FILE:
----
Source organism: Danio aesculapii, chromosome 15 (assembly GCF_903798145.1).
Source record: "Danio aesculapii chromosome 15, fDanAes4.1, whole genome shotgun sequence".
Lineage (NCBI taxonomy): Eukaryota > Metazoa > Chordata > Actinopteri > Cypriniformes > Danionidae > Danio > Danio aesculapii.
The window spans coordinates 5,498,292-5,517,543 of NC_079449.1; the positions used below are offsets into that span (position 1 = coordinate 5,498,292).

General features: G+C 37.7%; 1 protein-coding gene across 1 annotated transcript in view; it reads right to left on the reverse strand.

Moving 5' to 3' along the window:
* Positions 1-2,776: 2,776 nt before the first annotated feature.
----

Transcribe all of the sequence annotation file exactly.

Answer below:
Source organism: Danio aesculapii, chromosome 15 (assembly GCF_903798145.1).
Source record: "Danio aesculapii chromosome 15, fDanAes4.1, whole genome shotgun sequence".
Lineage (NCBI taxonomy): Eukaryota > Metazoa > Chordata > Actinopteri > Cypriniformes > Danionidae > Danio > Danio aesculapii.
The window spans coordinates 5,498,292-5,517,543 of NC_079449.1; the positions used below are offsets into that span (position 1 = coordinate 5,498,292).

General features: G+C 37.7%; 1 protein-coding gene across 1 annotated transcript in view; it reads right to left on the reverse strand.

Moving 5' to 3' along the window:
* Positions 1-2,776: 2,776 nt before the first annotated feature.